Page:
Buried in the middle of a Wall Street Journal story Tuesday about a physician turned venture capitalist leading a group of scientists and billionaires in a battle against the COVID-19 pandemic was an item about a conference call that was held.
While the call was filled with industry leaders and even members of the White House staff, the leader of the call, Tom Cahill, got a text asking for the conference code to listen in from NBA commissioner Adam Silver.
It may have been a surprise to Cahill, but it shouldn’t be to anyone who has watched as Silver has pushed the NBA to the forefront of the battle. Silver’s move to suspend the season after the games of March 11, just hours after receiving the first positive test among a player in the league, set the stage for the other major American professional sports to follow suit.
And now, the NBA is tentatively, with baby steps, setting the course for sports to return.
The league issued a memo to teams Monday instructing them on updated plans to allow players to return to team practice facilities. The orders were set to coincide with the decision by some states to ease or remove stay-at-home regulations. Georgia removed the restriction on nonessential businesses last Friday and Oklahoma is allowing gyms to open Friday. Colorado is allowing personal training facilities to open that day, too. Texas, Florida and Nevada have stay-at-home measures that are scheduled to expire Thursday.
Even teams in states with more restrictive measures are moving to try to open their facilities. ESPN reported that Lakers executives are working with Los Angeles Mayor Eric Garcetti to try to obtain permission to open their facility in El Segundo to allow players to work out there.
Gov. Andrew M. Cuomo has speculated that parts of New York could begin to open May 15. The Knicks are believed to have just one player — Taj Gibson — still in New York. The Nets have most of their players in the area. Neither team would comment on plans to open their facilities.
The push to open the facilities might not affect plans to resume play this season. Silver said in a conference call that he will not make any decision on whether to resume the season until May 1, and in a later call, he clarified that while that was the soonest that a plan could be implemented, it could come later as the league seeks clarity on the spread of the virus.
“We’re just not ready to set a date yet in terms of how long we can wait before we no longer would be able to continue this season,” Silver said last week. “I would just say everything is on the table, including potentially delaying the start of next season. We just need more information.”
In a conference call with President Donald Trump, Silver and the commissioners of the other professional sports leagues spoke about restarting sports as a way to help restart the economy.
“The sports industry can contribute restarting to this, bringing their spirits up,” Silver said on an NBA Together interview two days after the call with Trump. “We all miss it. This is an important form of entertainment, especially for young people . . . First and foremost is dealing with this virus. As experts have said, that means separation, isolation. We’re all prepared. We shouldn’t pretend it’s not coming at a great cost.”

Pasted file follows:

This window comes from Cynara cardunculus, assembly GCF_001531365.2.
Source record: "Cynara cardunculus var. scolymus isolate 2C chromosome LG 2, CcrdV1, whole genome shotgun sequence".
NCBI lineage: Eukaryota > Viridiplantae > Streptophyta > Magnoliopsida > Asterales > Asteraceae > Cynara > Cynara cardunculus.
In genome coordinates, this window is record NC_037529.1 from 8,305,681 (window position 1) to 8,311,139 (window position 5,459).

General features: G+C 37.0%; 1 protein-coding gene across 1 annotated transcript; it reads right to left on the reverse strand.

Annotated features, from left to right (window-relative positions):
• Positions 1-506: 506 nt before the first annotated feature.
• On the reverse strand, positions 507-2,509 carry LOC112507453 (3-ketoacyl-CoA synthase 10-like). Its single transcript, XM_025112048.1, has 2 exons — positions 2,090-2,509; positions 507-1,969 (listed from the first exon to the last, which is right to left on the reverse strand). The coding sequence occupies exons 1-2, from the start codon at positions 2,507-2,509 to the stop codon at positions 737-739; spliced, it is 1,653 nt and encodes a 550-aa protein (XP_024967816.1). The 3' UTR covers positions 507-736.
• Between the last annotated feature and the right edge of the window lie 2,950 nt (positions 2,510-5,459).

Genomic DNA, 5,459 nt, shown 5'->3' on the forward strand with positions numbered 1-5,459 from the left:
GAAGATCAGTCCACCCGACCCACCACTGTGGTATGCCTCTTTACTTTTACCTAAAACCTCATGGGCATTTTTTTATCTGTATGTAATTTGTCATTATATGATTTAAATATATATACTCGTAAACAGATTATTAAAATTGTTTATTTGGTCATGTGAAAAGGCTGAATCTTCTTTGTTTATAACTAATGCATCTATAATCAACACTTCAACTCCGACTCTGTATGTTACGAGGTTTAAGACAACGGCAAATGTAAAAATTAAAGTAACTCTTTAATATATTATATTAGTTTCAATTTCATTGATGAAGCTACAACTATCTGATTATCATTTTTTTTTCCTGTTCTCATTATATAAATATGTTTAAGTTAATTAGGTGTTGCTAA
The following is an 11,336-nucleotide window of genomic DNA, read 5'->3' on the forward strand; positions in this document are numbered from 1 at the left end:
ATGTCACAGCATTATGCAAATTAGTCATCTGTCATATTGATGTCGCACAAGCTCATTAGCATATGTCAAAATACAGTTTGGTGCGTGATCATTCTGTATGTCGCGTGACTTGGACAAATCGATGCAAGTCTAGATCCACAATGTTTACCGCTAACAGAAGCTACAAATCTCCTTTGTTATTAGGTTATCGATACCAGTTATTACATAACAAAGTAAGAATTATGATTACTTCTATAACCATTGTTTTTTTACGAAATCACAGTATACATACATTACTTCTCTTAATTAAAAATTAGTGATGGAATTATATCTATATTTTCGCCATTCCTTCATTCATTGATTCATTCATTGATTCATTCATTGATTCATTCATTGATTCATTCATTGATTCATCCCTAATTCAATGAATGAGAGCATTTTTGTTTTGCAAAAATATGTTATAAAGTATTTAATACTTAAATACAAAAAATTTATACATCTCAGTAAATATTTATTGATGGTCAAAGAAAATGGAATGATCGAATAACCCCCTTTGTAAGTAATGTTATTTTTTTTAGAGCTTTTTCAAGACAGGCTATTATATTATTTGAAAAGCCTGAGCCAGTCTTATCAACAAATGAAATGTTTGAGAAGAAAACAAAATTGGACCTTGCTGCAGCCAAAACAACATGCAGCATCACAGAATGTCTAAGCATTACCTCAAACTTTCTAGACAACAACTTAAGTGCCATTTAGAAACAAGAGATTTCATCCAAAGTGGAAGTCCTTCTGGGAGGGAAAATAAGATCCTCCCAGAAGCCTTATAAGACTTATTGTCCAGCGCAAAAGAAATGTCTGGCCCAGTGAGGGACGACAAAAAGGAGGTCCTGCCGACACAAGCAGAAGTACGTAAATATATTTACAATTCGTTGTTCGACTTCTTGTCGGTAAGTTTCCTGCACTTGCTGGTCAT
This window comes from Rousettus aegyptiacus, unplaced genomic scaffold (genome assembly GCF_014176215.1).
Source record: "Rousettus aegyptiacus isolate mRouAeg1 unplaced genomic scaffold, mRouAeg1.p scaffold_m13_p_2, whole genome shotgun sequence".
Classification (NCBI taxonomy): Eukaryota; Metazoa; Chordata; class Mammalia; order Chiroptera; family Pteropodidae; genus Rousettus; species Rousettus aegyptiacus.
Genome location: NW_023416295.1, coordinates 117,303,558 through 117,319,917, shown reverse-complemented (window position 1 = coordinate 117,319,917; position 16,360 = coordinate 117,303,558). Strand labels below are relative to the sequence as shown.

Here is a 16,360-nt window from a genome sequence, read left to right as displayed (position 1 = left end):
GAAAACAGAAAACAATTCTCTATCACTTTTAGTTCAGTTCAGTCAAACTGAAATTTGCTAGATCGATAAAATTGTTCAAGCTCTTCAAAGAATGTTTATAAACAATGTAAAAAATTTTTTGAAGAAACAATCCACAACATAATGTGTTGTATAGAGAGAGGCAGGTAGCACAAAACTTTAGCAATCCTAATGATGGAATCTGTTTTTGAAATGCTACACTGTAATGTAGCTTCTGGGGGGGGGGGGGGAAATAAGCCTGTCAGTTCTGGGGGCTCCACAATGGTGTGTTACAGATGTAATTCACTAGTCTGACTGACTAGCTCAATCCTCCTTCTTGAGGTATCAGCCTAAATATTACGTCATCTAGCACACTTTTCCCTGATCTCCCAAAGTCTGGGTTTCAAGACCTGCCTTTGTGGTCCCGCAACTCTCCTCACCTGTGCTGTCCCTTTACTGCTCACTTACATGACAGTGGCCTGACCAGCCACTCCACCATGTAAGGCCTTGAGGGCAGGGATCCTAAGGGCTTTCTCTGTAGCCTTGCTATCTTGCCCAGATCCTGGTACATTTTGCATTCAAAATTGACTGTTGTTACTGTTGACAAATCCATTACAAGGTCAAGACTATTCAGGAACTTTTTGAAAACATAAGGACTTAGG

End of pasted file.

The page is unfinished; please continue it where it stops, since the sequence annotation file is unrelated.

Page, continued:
The NHL has had discussions of resuming play in designated cities, quarantining players and essential personnel on site. MLB also has discussed possible scenarios of playing in spring training sites in Florida and Arizona.
While the NBA has discussed many different scenarios for a way to resume the season, including playing without fans in the arenas and playing in an isolated location, league sources have indicated that right now they are all just conjecture.
Even in the push to open the practice facilities, the NBA memo to teams clearly was erring on the side of caution. While instructing teams that in cities with the eased restrictions, May 8 would be the first day in which teams would be allowed to open the facilities, the NBA set parameters for the use of the facilities that would help ensure the safety of players and team personnel.
— No more than four players permitted at a facility at any one time
— No head or assistant coaches participating.
— Group activity, including practices or scrimmages, prohibited.
— Players remain prohibited from using non-team facilities such as public health clubs, fitness centers or gyms.
The teams must assign one senior executive as a facility hygiene officer, responsible for scheduling workouts and coordinating all of the necessary planning for the arrival of players. Players must wear face masks during their time at the facility other than when they are engaging in physical activities and staff must always wear face masks and gloves and keep a distance of 12 feet from each other (other than a player receiving treatment from a trainer). Players will be required to observe sanitizing procedures and have temperature taken and symptoms checked upon arriving at the facility.